There has been much talk and speculation at the "disappearance" of North Korean leader Kim Jong Il. Kim has not made a public appearance since a July 4 visit to a tire factory in Pyongyang (though some say his July 3 attendance at a Russian folk music concert was the last appearance). Shortly thereafter, North Korea launched seven missiles into the East Sea. Since that time, Kim has not been seen publicly (though he has apparently had written communication with foreign leaders).
This lack of public appearances is being interpreted as a sign of crisis in North Korea following the missile tests. I think "crisis" may be too strong a word. Kim has taken extended absences before, during times of significant internal planning, debate and reshaping of foreign and domestic policies. Remember that Kim called home all North Korea's overseas diplomats – another sign of a recentralizing of policy and a way to obtain a clearer read of how other nations saw the DPRK actions and position. There are signs that North Korea is also having its unofficial overseas observers and advisors redouble their efforts to better understand the United States government and its read on North Korea.
All this while Pyongyang is feeling toward China as Seoul feels toward the United States - they need each other, they have a historical friendship, but their primary interests are diverging.
So about the long absences...
In 2003, there were three conspicuous absences. First was between February 12 and April 3, during which Kim missed the opening of the SPA session and his own birthday. There were rumors at the time that Kim spent some of that absence in Beijing on a secret consultative mission. Kim's disappearance coincided with the start of the war in Iraq, something that, at the height of the "Axis of Evil" comments, raised new concerns in Pyongyang.
On April 23, after North Korea basically threatened to formally declare itself a nuclear state if it didn't get concessions from Washington, representatives of the United States, North Korea and China sat down for unsubstantial talks – but talks nonetheless. The February through April absence was apparently a planning stage for North Korea's negotiations in an attempt to bring about its goal of a non-aggression pact or a formal peace accord with the United States by the July 2003 fiftieth anniversary of the Korean War Armistice. It obviously didn't work.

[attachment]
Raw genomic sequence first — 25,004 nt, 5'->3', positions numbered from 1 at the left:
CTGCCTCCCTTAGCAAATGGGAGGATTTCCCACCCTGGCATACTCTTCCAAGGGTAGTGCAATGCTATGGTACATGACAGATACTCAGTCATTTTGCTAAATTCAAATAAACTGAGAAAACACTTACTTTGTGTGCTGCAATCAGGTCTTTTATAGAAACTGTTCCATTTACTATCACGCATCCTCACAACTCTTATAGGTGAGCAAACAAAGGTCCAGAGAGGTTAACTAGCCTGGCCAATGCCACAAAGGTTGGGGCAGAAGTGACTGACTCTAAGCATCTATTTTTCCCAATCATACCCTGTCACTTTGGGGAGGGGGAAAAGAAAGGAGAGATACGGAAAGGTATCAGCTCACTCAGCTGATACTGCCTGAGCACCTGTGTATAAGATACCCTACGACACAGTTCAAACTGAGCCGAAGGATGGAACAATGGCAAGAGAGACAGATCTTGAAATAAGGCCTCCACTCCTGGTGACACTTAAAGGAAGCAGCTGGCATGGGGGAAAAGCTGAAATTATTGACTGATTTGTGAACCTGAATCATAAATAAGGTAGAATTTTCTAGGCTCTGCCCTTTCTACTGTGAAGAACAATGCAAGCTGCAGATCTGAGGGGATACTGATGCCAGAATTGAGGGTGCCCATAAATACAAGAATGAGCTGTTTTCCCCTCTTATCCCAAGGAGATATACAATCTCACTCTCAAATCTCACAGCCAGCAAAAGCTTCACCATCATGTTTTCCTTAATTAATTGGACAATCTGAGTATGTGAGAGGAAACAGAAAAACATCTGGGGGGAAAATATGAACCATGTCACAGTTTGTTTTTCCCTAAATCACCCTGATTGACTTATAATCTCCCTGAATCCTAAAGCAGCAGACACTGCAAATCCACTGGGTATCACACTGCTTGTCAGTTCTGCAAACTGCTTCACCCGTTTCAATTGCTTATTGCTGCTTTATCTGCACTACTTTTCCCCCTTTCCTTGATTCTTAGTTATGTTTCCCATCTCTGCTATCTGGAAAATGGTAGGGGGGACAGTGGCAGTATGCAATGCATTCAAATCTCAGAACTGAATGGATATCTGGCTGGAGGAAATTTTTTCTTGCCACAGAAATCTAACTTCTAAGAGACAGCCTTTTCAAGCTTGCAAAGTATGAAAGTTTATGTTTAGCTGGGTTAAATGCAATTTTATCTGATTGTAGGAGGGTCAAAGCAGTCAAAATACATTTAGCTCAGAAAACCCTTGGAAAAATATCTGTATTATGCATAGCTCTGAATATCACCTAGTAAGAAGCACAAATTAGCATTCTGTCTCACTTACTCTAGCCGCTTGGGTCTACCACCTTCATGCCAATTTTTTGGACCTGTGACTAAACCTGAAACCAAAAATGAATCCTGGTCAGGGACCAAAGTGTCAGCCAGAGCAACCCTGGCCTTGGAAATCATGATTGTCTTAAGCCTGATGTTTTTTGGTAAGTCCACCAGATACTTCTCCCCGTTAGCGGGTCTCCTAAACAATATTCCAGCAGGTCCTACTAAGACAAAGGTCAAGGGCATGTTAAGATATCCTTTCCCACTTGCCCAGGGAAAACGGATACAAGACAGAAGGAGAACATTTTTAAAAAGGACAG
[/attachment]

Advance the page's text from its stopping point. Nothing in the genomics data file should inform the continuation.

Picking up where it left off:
The second major "disappearance" was from his September 9 meeting with Pulokovski to his October 20 inspection of KPA Unit 534's farm. This gap followed a September 6 North Korean cabinet shuffle, and coincided with another low point in North Korean-Chinese relations, with the planned visit of Wu Bangguo repeatedly delayed. In early October, North Korea announced it had reprocessed some 8000 fuel rods, another step toward nuclear weapon production. Pyongyang also said it never promised to restart the stalled six-party talks. On October 20, the day of Kim Jong Il's re-appearance, North Korea test fired a couple of anti-ship missiles, and repeated the operation the next day. Within a week, it became clear that Pyongyang had bypassed Beijing, and re-opened quiet contacts with the United States through United Nations channels in New York.